“I listened to your objection concerning what you considered to be a lack of cross-examination of the officer concerning what you say that he knew you, and there were prior arrests and he knew you by prior arrests. What you don't understand is that, sir, that decision to cross-examine concerning the prior arrests, you may not understand this, but that would have been very prejudicial to you to have the jury, who has been advised constantly that there is a presumption of innocence, to be then told that you have had prior arrests. That information will be prejudicial to you. As a matter of fact, if the state was to try to offer that evidence in, the court would have ruled that it is inadmissible because it is prejudicial to you. Understood?
“So, and I say this to you because these are strategic decisions that an experienced [attorney], like Mr. Hopkins, makes after spending years in a trial court and knowing what is relevant, what is a strategic plan to defend you, and what would not be a smart choice.
“So, if you didn't understand why your attorney did not cross-examine that officer in the manner that you wanted, I was going to explain it to you because I think your attorney has explained it to you and you just choose not to listen.
“So, again, emphasizing that this was the type—the nature of the evidence that the court would have ruled inadmissible. In plain words, it would have hurt you in your case. And again, your inability to comprehend that fact, along with other strategic decisions that Mr. Hopkins is making on your behalf, is another reason why the court will not allow you to represent yourself because you have the inability to understand when strategic decisions are being made in your best interest.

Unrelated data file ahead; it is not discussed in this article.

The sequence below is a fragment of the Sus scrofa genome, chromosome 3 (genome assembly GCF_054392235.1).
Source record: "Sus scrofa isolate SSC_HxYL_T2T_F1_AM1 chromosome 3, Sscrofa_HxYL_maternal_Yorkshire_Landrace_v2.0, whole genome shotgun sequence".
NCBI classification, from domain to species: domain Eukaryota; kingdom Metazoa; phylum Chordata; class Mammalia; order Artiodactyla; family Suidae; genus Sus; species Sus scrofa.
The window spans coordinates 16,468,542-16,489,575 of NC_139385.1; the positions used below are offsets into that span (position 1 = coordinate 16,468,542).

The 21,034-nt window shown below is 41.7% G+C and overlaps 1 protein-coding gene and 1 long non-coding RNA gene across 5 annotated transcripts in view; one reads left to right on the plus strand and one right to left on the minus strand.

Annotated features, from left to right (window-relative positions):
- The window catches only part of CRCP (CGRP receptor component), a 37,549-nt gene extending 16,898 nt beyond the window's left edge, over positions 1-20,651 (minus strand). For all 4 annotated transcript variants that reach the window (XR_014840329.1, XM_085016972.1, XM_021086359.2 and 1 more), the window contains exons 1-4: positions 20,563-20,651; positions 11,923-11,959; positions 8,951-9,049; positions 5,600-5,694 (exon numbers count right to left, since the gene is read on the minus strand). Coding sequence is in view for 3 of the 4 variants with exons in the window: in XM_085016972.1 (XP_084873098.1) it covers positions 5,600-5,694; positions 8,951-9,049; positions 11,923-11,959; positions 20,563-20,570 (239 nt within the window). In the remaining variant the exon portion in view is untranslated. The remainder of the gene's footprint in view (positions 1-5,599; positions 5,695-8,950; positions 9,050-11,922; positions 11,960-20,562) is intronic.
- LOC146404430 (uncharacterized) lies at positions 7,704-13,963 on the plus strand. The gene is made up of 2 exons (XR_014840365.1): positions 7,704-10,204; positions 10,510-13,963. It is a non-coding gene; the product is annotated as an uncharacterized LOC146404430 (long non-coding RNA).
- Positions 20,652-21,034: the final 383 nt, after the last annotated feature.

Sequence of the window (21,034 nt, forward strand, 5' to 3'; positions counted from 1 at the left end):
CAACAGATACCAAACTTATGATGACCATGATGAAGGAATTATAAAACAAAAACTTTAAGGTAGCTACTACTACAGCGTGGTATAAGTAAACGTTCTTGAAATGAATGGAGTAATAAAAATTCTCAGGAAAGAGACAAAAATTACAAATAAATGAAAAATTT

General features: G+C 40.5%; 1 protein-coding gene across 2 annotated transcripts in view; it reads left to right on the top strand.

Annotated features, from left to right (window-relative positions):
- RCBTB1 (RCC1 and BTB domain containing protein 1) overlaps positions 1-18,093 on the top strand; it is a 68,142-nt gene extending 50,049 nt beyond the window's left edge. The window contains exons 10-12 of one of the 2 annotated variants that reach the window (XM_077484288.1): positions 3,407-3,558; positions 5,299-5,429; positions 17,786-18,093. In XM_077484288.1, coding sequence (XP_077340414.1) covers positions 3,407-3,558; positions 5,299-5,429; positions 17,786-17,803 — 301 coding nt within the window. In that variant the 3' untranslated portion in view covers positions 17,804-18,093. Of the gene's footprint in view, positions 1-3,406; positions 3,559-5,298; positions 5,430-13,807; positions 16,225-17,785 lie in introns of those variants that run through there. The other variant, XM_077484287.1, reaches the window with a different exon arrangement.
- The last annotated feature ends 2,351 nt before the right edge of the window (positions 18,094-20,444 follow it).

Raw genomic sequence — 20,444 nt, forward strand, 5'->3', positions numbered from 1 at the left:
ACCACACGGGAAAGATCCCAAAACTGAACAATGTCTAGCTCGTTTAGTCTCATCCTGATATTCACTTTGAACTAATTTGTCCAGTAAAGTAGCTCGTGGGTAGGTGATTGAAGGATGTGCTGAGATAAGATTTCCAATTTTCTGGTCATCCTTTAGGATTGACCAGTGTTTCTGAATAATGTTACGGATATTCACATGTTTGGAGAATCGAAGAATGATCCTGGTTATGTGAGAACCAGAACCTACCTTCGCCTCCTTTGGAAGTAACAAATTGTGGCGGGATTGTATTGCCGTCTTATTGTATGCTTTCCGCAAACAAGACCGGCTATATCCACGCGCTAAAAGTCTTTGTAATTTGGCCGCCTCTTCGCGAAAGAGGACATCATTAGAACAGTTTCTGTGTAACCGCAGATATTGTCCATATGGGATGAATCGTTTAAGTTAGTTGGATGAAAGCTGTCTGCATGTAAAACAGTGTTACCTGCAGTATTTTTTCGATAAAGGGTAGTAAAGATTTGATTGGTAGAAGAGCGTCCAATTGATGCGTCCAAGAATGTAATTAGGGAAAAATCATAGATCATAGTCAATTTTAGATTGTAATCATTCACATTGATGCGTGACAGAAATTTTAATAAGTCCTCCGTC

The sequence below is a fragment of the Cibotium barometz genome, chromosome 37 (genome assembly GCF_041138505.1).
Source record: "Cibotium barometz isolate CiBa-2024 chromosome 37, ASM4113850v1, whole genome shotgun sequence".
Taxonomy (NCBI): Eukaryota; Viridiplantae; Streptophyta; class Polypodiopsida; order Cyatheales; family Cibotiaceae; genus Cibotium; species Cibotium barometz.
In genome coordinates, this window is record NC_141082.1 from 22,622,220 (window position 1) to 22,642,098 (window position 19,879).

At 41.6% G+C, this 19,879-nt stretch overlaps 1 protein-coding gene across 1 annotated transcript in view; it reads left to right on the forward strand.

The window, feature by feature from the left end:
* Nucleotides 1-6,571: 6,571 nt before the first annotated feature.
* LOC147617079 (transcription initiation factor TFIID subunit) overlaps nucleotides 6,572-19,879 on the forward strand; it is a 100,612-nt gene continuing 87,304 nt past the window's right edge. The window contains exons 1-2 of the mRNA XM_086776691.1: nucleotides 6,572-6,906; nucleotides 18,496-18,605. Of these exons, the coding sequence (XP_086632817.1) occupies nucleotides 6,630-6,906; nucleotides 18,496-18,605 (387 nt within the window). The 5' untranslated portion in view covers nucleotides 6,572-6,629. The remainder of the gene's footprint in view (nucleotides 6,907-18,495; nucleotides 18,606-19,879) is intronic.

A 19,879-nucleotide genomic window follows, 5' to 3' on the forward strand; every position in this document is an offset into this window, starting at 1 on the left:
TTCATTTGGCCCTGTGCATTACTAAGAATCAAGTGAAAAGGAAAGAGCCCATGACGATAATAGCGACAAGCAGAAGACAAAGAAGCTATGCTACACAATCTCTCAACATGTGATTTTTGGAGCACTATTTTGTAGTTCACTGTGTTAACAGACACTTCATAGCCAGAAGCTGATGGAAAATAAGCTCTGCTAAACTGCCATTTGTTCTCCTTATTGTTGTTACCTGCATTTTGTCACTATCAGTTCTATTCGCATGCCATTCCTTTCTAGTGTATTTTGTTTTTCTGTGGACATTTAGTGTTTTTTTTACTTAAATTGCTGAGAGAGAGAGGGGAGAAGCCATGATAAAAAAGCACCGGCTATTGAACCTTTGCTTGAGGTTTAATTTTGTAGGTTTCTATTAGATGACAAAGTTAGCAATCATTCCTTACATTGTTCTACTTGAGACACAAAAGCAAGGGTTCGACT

“So, I am going to remind you once again that you may know it, but Mr. Hopkins is an experienced criminal defense litigator who has been doing this for many years.
“So, from this point forward, Mr. Silva, I am going to decline any further objections made by you concerning trial strategy.
“The Defendant: Can I say one thing?
“The Court: No. No. You're not going to say anything right now.”
Following that exchange, the state proceeded with its case, and the issue of self-representation was not raised at trial again.
The defendant now claims that the court erroneously denied his clear and unequivocal request for self-representation. The state disputes this claim, arguing first that the defendant did not make a clear and unequivocal request to represent himself and, second, that even if his request was clear and unequivocal, the court properly denied it.
“The sixth amendment to the United States constitution provides in relevant part: In all criminal prosecutions, the accused shall enjoy the right ․ to have the assistance of counsel for his defense. The sixth amendment right to counsel is made applicable to state prosecutions through the due process clause of the fourteenth amendment․ In Faretta v. California, [422 U.S. 806, 807, 95 S.Ct. 2525, 45 L.Ed.2d 562 (1975) ] the United States Supreme Court concluded that the sixth amendment [also] embodies a right to self-representation and that a defendant in a state criminal trial has a constitutional right to proceed without counsel when he voluntarily and intelligently elects to do so․ In short, forcing a lawyer upon an unwilling defendant is contrary to his basic right to defend himself if he truly wants to do so․
“It is well established that [t]he right to counsel and the right to self-representation present mutually exclusive alternatives. A criminal defendant has a constitutionally protected interest in each, but since the two rights cannot be exercised simultaneously, a defendant must choose between them. When the right to have competent counsel ceases as the result of a sufficient waiver, the right of self-representation begins․ Put another way, a defendant properly exercises his right to self-representation by knowingly and intelligently waiving his right to representation by counsel․